Side A: In my second year, after duplicating Ni Zan’s Six Gentlemen, I gave up on painting landscapes since I knew I could never be as good as him. But I couldn’t shake my fixation on those six trees. As a result, I want to use trees as a point of reference in many of my future works. This time, instead of using Ni Zan’s original six types of trees in Jiangnan, I chose pine, elm, cypress, maple, oak, and Celtis Sinensis in the north to build the new Six Gentlemen of the Water garden due to the limitations of climate and supply.
Side B: The customer proposed making the equipment room a tearoom. Next, two groups of equipment had to be set up outside one in the courtyard and the other in the green area outside the gallery. To conceal the equipment, I created a perforated aluminum barrier in the form of a leaf. The apparatus was transformed into a piece of art for the Monologue Art Museum.
The lone light shining in the shadows.
Side A: Originally, the courtyard was supposed to feature a white dry-clay floor. It might give the entire structure a sense of weightlessness, something I was able to experiment with in my White Upland project effectively. After some thought, I decided to convey a somewhat sad vibe rather than go for a slightly lovely dream when I was designing the Six Gentlemen’s presentation. The enormous ocean surface in Six Gentlemen is expressed in the painting with a great deal of emptiness, which allows the image to convey a sublime atmosphere without being constrained by scale. In this sense, I chose to substitute black for white, transforming the visible white square into a visible black pool. This gives the visual element a fresh dimension. This creates a deep pool of silence around the white edifice, and as you stare at it, it stares back at you. All of a sudden, the surroundings are silent. All that can be heard within the Six Gentlemen is the sound of the wind rustling.
Side B: Nevertheless, I left the original courtyard that embodies the Winding Stream Party intact, including the landscape water system. In the still-water courtyard, I wanted the pattern of the flowing water to transform into a rushing torrent, creating the illusion of water inside the water. From the plunge, water runs into the courtyard’s center, twists and spirals, flows toward the yoga room, connects with the building’s outside water system beneath the structure, and eventually flows silently into the sea. This establishes a link between the Yellow Sea and the independent Monologue Art Museum
The Black that Doesn’t Sink into the Dark.
Side A: There is now more calm in the water courtyard. I felt a new familiarity and thought the site was overly corny when I saw the rendering of the white building with a glass façade on the edge of the black pool. I, therefore, made the decision to illuminate it by creating a gradation of stained glass on the exterior of the tallest circular yoga room. The thick ink takes on a hint of color, revealing a dazzling glass castle.
Side B: The customer insisted on having a changing space, and I could only set up a second story for it to ensure the first floor’s visual openness. Originally, the glass fortress had only one floor. Additionally, I wanted the glass façade to remain continuous vertically. To detach the floor from the glass façade, I asked Lao Hu to suspend the floor aloft. In order to create a clear and effective force system, Lao Hu placed the frame in a cross shape to offer horizontal lateral stiffness on the roof. He then linked this frame with the peripheral ring beam to create a frame that provided torsional stiffness. To raise the second-floor slab, he employed four hanging pillars hidden in the closet and strung from the main frame beam. And lastly, there was a light suspension of the staircase from the floor slab. Then, the magnificent light was let into the first floor.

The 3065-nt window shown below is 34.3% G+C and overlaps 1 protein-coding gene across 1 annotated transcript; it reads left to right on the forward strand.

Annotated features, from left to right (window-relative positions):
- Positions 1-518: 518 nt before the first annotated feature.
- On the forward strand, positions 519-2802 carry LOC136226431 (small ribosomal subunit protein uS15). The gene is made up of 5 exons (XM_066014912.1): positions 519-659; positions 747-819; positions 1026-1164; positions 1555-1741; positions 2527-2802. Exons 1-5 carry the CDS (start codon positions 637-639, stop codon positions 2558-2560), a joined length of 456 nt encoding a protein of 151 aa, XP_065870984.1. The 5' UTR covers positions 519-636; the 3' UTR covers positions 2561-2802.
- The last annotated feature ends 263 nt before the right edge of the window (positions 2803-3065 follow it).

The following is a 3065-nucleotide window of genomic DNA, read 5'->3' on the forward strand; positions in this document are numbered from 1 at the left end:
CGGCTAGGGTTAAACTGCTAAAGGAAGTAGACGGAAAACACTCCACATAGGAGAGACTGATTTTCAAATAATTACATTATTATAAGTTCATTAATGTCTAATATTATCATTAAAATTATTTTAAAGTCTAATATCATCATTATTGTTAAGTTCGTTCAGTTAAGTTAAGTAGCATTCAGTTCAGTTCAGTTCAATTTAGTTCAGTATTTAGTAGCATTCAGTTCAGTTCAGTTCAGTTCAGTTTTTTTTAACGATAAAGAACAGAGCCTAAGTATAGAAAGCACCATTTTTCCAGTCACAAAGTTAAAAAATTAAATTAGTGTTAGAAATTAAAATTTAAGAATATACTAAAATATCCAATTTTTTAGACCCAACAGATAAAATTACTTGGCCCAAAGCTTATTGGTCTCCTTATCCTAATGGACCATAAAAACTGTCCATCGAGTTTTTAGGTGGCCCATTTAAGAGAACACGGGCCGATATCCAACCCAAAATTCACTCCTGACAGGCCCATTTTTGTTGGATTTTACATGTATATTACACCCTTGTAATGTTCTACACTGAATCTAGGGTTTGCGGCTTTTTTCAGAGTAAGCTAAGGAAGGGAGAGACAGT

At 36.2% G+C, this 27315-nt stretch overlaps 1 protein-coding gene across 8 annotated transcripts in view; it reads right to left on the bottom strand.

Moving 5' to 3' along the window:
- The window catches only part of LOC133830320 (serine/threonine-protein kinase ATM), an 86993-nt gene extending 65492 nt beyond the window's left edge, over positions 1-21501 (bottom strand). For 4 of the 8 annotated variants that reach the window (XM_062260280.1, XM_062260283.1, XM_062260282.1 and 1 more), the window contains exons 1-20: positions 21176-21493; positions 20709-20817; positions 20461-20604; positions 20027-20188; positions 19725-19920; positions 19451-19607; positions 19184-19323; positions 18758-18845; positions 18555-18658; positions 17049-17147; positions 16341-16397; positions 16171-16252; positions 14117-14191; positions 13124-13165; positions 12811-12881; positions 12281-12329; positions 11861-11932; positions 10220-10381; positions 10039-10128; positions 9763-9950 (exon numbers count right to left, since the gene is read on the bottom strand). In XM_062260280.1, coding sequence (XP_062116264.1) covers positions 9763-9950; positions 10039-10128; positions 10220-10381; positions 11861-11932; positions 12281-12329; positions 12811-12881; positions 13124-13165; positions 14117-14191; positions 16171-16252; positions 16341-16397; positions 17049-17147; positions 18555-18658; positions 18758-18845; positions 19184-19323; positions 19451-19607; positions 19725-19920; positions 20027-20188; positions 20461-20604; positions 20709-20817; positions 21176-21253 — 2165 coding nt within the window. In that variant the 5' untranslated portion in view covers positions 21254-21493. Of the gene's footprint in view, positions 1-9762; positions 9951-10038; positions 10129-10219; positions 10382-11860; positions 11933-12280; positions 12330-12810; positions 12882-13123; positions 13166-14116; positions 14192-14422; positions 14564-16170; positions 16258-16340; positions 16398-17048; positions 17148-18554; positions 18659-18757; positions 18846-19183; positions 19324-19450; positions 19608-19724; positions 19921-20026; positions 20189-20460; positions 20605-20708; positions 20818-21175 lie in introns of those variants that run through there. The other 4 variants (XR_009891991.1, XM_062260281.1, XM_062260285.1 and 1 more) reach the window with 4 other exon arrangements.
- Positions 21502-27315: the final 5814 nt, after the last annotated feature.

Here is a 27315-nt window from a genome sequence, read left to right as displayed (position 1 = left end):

A Man Who Cannot Sleep. I used the white space we leave between brushstrokes to create a tearoom hidden behind the corridor’s rear wall by dividing a single wall in half. It’s a quiet, private area where we go to hide our thoughts. The six gentlemen were revealed when I opened a large horizontal window that ran the height of the sight line and framed the sight like a scroll. “Only time will tell if they stared at each other while silently falling and remaining speechless.”In the resorts, one can find a wide variety of small yet joyful wishes. It might even be excessively loud at times. We must keep silent. Xiaoyan Zhang likely had the idea to name the art museum Monologue because he wanted to construct an island where individuals may live lonely lives in the middle of a busy sea. This is our private haven. There’s also the sea, not too
Project Info :
Area: 1272 m²
Photographs: CreatAR Images, Seven W
Finishing Contractor: Sino-Ocean Decoration Engineering Co., Ltd.
Curtain Wall Construction: Tianjin Dongfang Haichuan Door Window and Curtain Wall Joint-stock Co., Ltd.
General Contractor: Zhongtian Construction Group Co., Ltd.
Landscape Deepening Team: Beijing Sino-Ocean Landscape Design Institute Co., Ltd.
Gardening: Beijing Shengyuan Ecological Garden Co., Ltd.
Brick Work: Tangshan Yuchuan Construction & Decoration Engineering Co., Ltd.
Cheif Architect: Ting Yu
Project Architect: Hao Li
Design Team: Raven Xu, Zhizheng Wang, Ziheng Li, Xinping Jiang (Intern)
Prototype Research: Xinyang Dai, Jun Ge, Murong Xia, Binhai Miu (Structure)
Lighting Consultant: Chloe Zhang, Shiyu Wei, Xueyi Liu
Material Consultant: Jing Sun
Client: SINO-OCEAN GROUP SEATOPIA
Client Team: Xiaoyan Zhang, Yuemin Jin, Dongfang Zhao, Junhao Li, Yue Yang, Yu Shi, Dongyang Zhao, Jiyao Wang, Hai Dou, Jiang Yu, Zhining Zhang, Ning Su, Xingwang Liu, Yishen Jiao
Facade Consultant: BG&E Façade Technology (shanghai) Co., Ltd.
Construction Drawing Design: Tianjing Tianzituowei Architecture Design Co., Ltd.
Design Development: Shanghai SUNYAT Architecture Design Co., Ltd.